Everything Must Go by Sophia Al-Maria, 2017. Courtesy of The Third Line
Qatari-American artist and filmmaker Sophia Al-Maria has cut the ribbon on her first solo exhibit in the UAE, “Everything Must Go,” which will be running from February 22 to April 1, 2017 at the The Third Line. With works previously showcased across the world––at the Architectural Association in London, Gwangju Biennale, and the New Museum in NYC––Al-Maria’s latest showcase is a development from “Black Friday,” her 2016 exhibit at The Whitney Museum of American Art; which made her the first Arab woman to have a solo show there.
“The thing about ‘Black Friday’ was that it had to transport the viewer,” Sophia Al-Maria tells Vogue Arabia. “The subject matter was about transportation; the shopping mall is essentially a drug that we walk into.” “Everything Must Go” expands on this theme––with acute digital graphics and freshly-applied sensitivity, it explores the act of consumerism with a reflective look at the chaos of modernity.
Vogue Arabia’s contributing editor Sueraya Shaheen speaks to Al-Maria on the eve of her show opening.
You explore the shopping mall as a destination. That’s certainly an environment.
It’s the future. It’s time travel that you went through, and it’s the end of the world. It’s even after the end of the world, when there’s a few ghosts of people left, people that you are not able to identify with blurred faces. The work shows the shopping mall as the haunted house. It’s frightening but it also has that deliciously scary feeling to it. The first half of the video represents the underworld and the second half represents heaven. You’ve been sent through the rings of hell to end up in heaven, where you find shiny marble and blue skies, little fluffy clouds. This experience takes place completely in a shopping mall.
All over the planet, people’s experiences are similar; feelings of disorientation, increased sensitivity to advertising. These things are specifically scripted into that environment to make you feel a certain way and make you behave a certain way––to make you buy, essentially. So, the experience of going into that exhibition was also to engineer an experience where you are faced with familiar imagery that’s slightly twisted, and makes you uncomfortable. And in doing that, perhaps the next time [that person] walks into a shopping mall, [they will] recall that feeling.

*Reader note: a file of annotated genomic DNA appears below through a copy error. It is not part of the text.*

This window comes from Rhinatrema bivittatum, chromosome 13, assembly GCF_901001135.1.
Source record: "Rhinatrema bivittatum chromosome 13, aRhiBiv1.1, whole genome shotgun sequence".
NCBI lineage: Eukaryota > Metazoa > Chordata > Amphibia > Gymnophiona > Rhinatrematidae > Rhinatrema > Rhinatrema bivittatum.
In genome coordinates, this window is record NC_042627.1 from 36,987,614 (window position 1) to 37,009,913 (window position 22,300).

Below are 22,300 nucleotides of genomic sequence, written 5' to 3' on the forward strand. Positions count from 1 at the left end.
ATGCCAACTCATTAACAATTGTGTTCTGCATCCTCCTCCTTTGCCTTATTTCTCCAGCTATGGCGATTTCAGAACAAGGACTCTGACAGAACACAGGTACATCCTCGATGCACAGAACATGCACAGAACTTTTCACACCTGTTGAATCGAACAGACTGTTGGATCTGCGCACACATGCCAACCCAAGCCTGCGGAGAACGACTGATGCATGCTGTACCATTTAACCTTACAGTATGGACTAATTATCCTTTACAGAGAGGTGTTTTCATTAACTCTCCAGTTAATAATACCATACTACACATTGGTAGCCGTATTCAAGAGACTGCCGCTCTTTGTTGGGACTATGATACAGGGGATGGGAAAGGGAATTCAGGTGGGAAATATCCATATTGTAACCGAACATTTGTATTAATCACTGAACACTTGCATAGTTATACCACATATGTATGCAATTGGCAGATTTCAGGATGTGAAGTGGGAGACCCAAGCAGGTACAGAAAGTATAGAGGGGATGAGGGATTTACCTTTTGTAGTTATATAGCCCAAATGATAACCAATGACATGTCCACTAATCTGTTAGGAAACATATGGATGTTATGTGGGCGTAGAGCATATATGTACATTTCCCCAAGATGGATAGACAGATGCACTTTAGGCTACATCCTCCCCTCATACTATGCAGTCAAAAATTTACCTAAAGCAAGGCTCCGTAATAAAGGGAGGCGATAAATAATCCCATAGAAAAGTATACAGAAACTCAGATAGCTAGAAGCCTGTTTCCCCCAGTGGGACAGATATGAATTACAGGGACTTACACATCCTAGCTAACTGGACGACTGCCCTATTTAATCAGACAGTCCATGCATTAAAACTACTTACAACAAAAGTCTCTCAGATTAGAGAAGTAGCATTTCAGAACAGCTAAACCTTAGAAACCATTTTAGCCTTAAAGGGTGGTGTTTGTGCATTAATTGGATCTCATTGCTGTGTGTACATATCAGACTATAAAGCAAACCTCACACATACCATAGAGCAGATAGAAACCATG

Despite my research into consumerism, I find I am still easily seduced when I enter a shopping mall. It’s something that is bred in us, dangerously close to the bone. Once you have a certain amount of expendable cash, the seduction becomes all the more real. It’s difficult when you start to notice this danger is there; you suddenly realize its existence but you still crave its warmth.
How is your work at The Third Line gallery another reincarnation of Black Friday?
In a way, the Whitney felt like a disaster had just happened, a stampede. The Dubai version is as if the grocery store has just been looted, as you would see in a zombie movie. The place is full of local candy and chips reminiscent of my childhood here. In and amongst all that are “The Litany” videos, of various mobile phones. The shopping carts are a different and new way of displaying “The Litany,” which was shown in a different context at the Whitney, with sand and glass.
There’s a lot to grab your attention at the new exhibit, from the soundtrack in the background to the bright colors and the words on the video stills.
Our senses have been somewhat dulled through evolution. Where [thousands] of years ago a rock drawing was enough, you now have to do something very intense to grab people’s attention. Everybody makes images, but images are not enough anymore.
In my works, I try to jar people’s senses. The sounds are meant to frighten.
Sophia Al-Maria’s new exhibition “Everything Must Go” runs from February 22 to April 1 2017 at The Third Line Gallery, Alserkal Avenue, Dubai.